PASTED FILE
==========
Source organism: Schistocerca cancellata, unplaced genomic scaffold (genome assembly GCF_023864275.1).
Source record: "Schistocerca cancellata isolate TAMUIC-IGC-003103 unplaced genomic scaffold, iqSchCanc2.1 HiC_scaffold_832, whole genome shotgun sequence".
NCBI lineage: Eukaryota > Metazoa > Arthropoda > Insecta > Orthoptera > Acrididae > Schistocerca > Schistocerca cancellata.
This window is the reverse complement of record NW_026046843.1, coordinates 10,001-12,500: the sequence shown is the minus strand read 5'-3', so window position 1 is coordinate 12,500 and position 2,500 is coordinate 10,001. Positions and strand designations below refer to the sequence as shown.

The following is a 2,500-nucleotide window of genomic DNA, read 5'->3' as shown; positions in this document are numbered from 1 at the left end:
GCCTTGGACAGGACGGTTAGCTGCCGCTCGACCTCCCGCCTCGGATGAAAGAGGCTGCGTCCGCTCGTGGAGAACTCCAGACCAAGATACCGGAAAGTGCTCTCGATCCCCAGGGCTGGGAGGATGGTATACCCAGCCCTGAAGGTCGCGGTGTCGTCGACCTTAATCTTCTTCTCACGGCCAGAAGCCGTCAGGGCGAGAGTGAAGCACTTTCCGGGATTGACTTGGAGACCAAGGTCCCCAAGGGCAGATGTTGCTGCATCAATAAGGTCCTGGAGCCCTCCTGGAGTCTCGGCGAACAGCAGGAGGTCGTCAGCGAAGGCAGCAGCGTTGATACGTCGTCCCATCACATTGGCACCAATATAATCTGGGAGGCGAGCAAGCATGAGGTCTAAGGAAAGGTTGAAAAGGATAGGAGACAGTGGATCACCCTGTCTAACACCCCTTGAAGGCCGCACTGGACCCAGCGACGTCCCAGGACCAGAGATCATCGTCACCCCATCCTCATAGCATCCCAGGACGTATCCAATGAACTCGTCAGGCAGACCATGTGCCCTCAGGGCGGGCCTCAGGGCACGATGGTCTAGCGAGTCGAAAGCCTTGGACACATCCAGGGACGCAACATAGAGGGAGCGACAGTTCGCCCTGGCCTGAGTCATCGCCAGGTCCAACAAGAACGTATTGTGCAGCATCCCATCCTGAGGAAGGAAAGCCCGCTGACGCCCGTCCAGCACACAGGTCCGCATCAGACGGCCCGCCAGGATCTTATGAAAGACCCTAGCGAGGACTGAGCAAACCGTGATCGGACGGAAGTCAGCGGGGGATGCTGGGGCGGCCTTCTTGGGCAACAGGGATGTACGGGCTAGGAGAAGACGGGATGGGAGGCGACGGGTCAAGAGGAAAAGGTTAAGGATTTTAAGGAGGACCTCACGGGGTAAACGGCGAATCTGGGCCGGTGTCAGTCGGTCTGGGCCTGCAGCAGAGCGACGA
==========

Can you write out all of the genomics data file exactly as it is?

Source organism: Schistocerca cancellata, unplaced genomic scaffold (genome assembly GCF_023864275.1).
Source record: "Schistocerca cancellata isolate TAMUIC-IGC-003103 unplaced genomic scaffold, iqSchCanc2.1 HiC_scaffold_832, whole genome shotgun sequence".
NCBI lineage: Eukaryota > Metazoa > Arthropoda > Insecta > Orthoptera > Acrididae > Schistocerca > Schistocerca cancellata.
This window is the reverse complement of record NW_026046843.1, coordinates 10,001-12,500: the sequence shown is the minus strand read 5'-3', so window position 1 is coordinate 12,500 and position 2,500 is coordinate 10,001. Positions and strand designations below refer to the sequence as shown.

The following is a 2,500-nucleotide window of genomic DNA, read 5'->3' as shown; positions in this document are numbered from 1 at the left end:
GCCTTGGACAGGACGGTTAGCTGCCGCTCGACCTCCCGCCTCGGATGAAAGAGGCTGCGTCCGCTCGTGGAGAACTCCAGACCAAGATACCGGAAAGTGCTCTCGATCCCCAGGGCTGGGAGGATGGTATACCCAGCCCTGAAGGTCGCGGTGTCGTCGACCTTAATCTTCTTCTCACGGCCAGAAGCCGTCAGGGCGAGAGTGAAGCACTTTCCGGGATTGACTTGGAGACCAAGGTCCCCAAGGGCAGATGTTGCTGCATCAATAAGGTCCTGGAGCCCTCCTGGAGTCTCGGCGAACAGCAGGAGGTCGTCAGCGAAGGCAGCAGCGTTGATACGTCGTCCCATCACATTGGCACCAATATAATCTGGGAGGCGAGCAAGCATGAGGTCTAAGGAAAGGTTGAAAAGGATAGGAGACAGTGGATCACCCTGTCTAACACCCCTTGAAGGCCGCACTGGACCCAGCGACGTCCCAGGACCAGAGATCATCGTCACCCCATCCTCATAGCATCCCAGGACGTATCCAATGAACTCGTCAGGCAGACCATGTGCCCTCAGGGCGGGCCTCAGGGCACGATGGTCTAGCGAGTCGAAAGCCTTGGACACATCCAGGGACGCAACATAGAGGGAGCGACAGTTCGCCCTGGCCTGAGTCATCGCCAGGTCCAACAAGAACGTATTGTGCAGCATCCCATCCTGAGGAAGGAAAGCCCGCTGACGCCCGTCCAGCACACAGGTCCGCATCAGACGGCCCGCCAGGATCTTATGAAAGACCCTAGCGAGGACTGAGCAAACCGTGATCGGACGGAAGTCAGCGGGGGATGCTGGGGCGGCCTTCTTGGGCAACAGGGATGTACGGGCTAGGAGAAGACGGGATGGGAGGCGACGGGTCAAGAGGAAAAGGTTAAGGATTTTAAGGAGGACCTCACGGGGTAAACGGCGAATCTGGGCCGGTGTCAGTCGGTCTGGGCCTGCAGCAGAGCGACGA